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Some Zimbabweans Say No Reason to Commemorate Africa Day

  • Taurai Shava

FILE: Migrants in Cape Town's Mannenberg community demonstrate against xenophobia. (REUTERS/Mike Hutchings)

FILE: Migrants in Cape Town's Mannenberg community demonstrate against xenophobia. (REUTERS/Mike Hutchings)

As Zimbabwe joins the rest of Africa today in commemorating Africa Day, some local people say most African countries still face serious socio-economic problems that need to be resolved before they even think about unifying the whole continent.

Some even question the ability of the current chairperson of African Union and Southern African Development Community, President Robert Mugabe, in uniting Africans as his nation is ravaged by some serious challenges.

With an array of diverse natural resources found across its length and breadth, Africa is arguably the world's richest continent. But due to a variety of reasons, including natural disasters and violent conflicts, some nationals of a number of African countries are counted among the world's poorest.

As the continent marks Africa Day, a day to remember and reflect on the founding in 1963 of the Organisation of African Unity - now the African Union - some Zimbabweans wonder if African unity can ever be a reality.

Others question African countries’ ability to free themselves from the images of disease, war, hunger and poverty that are often associated with them.

Speaking in Bulawayo in a series of discussions hosted by a non-governmental organization, Bulawayo Agenda, to observe Africa Day, the leader of a certain faction of the Movement for Democratic Change, Welshman Ncube, said despite a chequered history that includes slavery, colonialism as well as post-independence maladministration, Africans have to remain hopeful about the future as not doing so would be equal to giving up on themselves.

ESSENCE OF DEMOCRACY

Ncube said Africa's problems are mainly political as they are centred on a failure to appreciate the essence of democracy. But he was confident that these problems would end one day.

An academic, Dion Nkomo, a lecturer at Rhodes University in South Africa, who also participated in the same discussion, argued that it is difficult for some people to be optimistic about Africa's future as its problems have been persisting inspite of many global interventions to stop them.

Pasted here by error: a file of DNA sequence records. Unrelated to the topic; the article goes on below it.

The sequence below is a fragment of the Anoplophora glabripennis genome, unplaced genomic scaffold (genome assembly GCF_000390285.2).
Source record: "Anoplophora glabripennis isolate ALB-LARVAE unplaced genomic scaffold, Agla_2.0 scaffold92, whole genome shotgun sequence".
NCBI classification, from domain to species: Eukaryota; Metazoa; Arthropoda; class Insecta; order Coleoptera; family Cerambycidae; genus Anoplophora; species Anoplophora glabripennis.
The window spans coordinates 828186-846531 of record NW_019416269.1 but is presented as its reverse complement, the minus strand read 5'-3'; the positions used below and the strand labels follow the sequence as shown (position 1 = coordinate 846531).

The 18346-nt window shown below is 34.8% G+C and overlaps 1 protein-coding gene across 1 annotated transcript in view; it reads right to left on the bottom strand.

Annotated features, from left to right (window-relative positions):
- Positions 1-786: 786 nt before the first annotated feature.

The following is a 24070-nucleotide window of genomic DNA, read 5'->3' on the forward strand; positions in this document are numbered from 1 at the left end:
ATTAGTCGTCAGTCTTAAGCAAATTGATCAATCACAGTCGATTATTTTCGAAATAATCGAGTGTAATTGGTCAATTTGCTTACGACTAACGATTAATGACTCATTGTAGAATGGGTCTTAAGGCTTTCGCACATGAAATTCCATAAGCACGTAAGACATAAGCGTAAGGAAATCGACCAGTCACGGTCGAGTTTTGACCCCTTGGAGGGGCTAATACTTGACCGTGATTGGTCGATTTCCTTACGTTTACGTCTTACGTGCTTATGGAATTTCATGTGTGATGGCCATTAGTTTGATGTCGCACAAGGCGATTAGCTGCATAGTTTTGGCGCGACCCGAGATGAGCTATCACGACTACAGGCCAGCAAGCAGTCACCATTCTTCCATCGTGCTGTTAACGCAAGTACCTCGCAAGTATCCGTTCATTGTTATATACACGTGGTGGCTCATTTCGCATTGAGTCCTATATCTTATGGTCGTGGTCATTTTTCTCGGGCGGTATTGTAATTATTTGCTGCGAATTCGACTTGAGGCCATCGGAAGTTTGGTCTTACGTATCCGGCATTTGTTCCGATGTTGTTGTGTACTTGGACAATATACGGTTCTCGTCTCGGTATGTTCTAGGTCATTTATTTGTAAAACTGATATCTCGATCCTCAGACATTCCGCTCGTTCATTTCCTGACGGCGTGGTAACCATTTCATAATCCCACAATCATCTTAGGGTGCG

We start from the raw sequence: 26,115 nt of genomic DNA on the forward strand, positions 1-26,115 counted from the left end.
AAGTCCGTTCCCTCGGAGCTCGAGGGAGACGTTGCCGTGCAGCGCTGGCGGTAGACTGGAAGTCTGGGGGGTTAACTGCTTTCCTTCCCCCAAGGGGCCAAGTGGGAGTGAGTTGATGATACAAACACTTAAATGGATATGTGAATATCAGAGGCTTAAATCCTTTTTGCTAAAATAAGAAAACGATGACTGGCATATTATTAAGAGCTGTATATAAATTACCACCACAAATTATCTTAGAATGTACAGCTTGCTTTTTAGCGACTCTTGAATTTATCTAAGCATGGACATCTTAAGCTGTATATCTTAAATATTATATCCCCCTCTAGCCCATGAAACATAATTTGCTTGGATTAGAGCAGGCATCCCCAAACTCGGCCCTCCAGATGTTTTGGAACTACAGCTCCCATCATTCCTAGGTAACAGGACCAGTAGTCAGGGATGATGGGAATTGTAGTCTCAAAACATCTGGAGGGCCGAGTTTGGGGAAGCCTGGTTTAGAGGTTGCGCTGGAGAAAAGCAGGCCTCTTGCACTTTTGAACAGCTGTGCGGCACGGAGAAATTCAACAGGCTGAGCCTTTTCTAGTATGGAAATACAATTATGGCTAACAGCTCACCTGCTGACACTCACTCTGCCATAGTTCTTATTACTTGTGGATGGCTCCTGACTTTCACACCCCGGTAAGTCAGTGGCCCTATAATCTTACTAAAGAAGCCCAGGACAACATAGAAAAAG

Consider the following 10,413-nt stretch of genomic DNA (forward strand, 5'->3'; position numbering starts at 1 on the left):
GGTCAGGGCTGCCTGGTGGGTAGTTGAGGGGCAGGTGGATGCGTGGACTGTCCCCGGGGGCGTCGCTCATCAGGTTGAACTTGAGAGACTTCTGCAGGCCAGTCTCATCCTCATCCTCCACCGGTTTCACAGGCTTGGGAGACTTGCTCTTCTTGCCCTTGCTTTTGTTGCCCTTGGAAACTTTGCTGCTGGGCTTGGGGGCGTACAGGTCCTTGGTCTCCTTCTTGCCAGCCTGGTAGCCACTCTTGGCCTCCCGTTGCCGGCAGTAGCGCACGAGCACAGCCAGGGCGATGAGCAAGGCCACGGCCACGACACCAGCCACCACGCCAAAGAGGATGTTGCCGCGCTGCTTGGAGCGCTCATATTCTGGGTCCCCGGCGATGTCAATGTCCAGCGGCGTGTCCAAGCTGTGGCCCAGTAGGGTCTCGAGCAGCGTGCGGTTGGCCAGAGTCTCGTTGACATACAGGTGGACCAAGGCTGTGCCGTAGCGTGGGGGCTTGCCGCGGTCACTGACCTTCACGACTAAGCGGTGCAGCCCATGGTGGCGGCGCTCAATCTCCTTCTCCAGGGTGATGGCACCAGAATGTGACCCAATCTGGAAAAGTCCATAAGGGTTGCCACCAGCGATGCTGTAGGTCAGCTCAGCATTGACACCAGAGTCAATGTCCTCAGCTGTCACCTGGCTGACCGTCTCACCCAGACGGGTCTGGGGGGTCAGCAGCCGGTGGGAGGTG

Some observers and pan-Africanist pundits also say because of President Mugabe's well-known pan-Africanist ideals, he will be able to make significant strides towards the unification of Africa.

But director Mmeli Dube of Bulawayo Agenda does not share the same view. Dube thinks that Mr. Mugabe's age and his tainted human rights record do not show that he will be able to unite Africans before handing over the A-U and S-A-D-C chair to another president.

In an informal survey in Zimbabwe’s second largest city, Bulawayo, a local resident, who only identified herself as Sheila, said she believes in the ideal of African unity, but noted that she also remains worried about the violent conflicts that occur on the continent as they affect women and children the most.

Sheila said although there are commendable efforts being made to achieve gender parity in many African countries, African leaders can help pay homage to Africa's founding fathers by uplifting their citizens, particularly women and girls.

Taxi driver, Martin Gumbo, who celebrated Africa Day while at work, told Studio 7 that the idea of an Africa that is unified economically and politically is a noble one as this could help ordinary people like him in security their future.

Gumbo said a united Africa would result in stronger economies as well as help bring about political stability across the continent.

XENOPHOBIA

He said Africans should learn from the closely-knit European Union bloc of nations and remember that they are the same people, a view shared by a vendor, who only identified herself as Mrs. Chiwaya.

Chiwaya made reference to the xenophobic attacks in South Africa and said in order for African unity to be achieved, continental leaders must lead by example and pursue unity within their countries as well as across the continent.

“If our leaders show that they are united, there's no way in which us the ordinary citizens can go against this and continue to single each other out saying 'this one is a Zimbabwean and this one is a South African.' Once there is such unity, our leaders can then remove the requirement for visas to visit countries within Africa; this will make it easier for us to travel to other African countries to trade or buy various goods that may not be available in our own country,” said Chiwaya.

Some observers and human rights defenders say despite President Mugabe's assumption of the AU and SADC chairmanship, Zimbabwe remains one of the countries in which the rights of citizens are violated as a result of a lack of respect for rule of law.

ZIMBABWEAN YOUTH

With a an estimated 65 percent of Africa's population being youths below the age of 35, some say Africa's future lies in its youths.

Twenty nine year-old Regis Munyoro, a Bulawayo youth, agrees, noting that youths must play an active role in helping shape Africa's future.

Africa Day gives Africans an opportunity to reconnect and recommit themselves in supporting activities that are designed to develop a strong continent and better world. Some of the continent’s founding fathers, who fought against white colonial domination, envisaged the creation of a United Nations of Africa, a far-away dream now judging from a wide range of issues faced by the African continent.

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